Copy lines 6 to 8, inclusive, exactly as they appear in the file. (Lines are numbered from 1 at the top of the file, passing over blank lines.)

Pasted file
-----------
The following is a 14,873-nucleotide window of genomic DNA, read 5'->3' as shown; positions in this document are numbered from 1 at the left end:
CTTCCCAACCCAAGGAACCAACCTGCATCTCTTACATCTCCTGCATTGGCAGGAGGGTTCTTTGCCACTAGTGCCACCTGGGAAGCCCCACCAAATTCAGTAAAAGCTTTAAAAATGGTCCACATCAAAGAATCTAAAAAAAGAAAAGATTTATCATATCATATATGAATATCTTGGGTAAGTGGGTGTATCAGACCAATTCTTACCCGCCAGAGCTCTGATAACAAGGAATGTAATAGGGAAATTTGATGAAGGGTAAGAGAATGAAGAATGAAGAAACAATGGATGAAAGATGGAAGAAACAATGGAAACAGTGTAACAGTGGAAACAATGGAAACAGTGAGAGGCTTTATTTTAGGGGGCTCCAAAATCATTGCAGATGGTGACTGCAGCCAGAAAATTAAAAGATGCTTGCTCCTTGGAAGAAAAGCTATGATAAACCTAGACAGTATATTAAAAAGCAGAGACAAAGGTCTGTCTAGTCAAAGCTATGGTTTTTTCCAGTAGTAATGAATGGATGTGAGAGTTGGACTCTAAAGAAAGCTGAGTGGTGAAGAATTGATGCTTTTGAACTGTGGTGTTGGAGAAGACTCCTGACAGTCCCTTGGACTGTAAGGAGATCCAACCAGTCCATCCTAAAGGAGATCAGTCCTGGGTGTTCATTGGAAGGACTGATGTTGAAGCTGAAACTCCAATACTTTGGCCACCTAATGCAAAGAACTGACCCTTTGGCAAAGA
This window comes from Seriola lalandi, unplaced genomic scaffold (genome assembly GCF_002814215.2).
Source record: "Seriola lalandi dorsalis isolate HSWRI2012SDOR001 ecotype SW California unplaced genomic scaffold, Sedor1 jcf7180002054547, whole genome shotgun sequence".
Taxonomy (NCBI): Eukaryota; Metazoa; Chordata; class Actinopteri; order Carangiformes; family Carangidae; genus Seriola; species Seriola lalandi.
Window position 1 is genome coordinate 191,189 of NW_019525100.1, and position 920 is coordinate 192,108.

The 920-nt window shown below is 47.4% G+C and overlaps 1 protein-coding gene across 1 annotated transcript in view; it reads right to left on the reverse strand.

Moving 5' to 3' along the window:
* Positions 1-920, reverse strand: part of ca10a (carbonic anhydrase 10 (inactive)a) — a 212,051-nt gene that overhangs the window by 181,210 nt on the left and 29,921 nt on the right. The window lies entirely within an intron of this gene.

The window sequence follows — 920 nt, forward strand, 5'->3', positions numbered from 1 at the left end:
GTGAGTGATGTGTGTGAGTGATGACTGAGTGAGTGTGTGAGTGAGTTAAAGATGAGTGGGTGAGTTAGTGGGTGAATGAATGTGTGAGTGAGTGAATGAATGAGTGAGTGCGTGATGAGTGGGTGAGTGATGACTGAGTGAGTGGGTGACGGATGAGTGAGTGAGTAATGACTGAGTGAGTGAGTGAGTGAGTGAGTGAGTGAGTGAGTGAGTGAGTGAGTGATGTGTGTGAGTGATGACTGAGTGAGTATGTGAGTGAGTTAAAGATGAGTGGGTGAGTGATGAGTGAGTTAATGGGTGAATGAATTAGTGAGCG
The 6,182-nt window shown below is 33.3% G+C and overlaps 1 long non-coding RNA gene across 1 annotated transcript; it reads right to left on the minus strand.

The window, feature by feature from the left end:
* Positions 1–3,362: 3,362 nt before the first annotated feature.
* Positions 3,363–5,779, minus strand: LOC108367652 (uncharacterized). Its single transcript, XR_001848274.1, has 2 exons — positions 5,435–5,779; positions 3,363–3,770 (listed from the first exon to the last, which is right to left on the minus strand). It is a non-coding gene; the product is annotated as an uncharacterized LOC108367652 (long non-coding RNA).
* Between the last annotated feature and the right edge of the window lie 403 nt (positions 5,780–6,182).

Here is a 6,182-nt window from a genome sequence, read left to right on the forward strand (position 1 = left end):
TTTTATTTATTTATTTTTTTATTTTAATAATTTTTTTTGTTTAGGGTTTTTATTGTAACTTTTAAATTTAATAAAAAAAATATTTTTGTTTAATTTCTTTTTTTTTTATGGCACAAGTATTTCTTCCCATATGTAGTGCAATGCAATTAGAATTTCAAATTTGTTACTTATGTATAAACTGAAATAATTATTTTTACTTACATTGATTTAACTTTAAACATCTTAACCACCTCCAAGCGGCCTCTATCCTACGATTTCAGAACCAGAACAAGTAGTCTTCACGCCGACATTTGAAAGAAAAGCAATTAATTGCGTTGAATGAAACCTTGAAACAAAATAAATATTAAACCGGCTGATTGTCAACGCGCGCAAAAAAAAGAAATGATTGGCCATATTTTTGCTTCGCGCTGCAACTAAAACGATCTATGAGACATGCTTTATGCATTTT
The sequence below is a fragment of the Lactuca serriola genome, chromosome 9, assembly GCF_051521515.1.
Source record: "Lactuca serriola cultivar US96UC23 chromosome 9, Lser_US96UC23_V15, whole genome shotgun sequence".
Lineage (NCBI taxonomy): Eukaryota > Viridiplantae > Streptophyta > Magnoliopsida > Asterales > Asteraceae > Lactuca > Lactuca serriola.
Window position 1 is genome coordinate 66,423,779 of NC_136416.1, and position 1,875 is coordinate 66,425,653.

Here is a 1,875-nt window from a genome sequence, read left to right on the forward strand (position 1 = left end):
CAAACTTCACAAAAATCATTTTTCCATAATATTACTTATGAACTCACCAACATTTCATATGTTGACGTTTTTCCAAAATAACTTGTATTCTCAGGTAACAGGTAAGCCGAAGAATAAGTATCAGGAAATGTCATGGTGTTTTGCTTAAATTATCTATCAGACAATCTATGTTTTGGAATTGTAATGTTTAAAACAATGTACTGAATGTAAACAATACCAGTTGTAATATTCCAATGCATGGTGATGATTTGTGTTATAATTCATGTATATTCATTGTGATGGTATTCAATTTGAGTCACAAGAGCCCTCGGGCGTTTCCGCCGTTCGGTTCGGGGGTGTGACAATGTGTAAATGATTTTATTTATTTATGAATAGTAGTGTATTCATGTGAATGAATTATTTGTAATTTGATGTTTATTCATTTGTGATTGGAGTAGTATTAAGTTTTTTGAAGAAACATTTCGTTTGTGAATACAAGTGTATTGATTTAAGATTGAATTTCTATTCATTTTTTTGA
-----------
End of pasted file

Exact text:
Window position 1 is genome coordinate 191,189 of NW_019525100.1, and position 920 is coordinate 192,108.

The 920-nt window shown below is 47.4% G+C and overlaps 1 protein-coding gene across 1 annotated transcript in view; it reads right to left on the reverse strand.

Moving 5' to 3' along the window: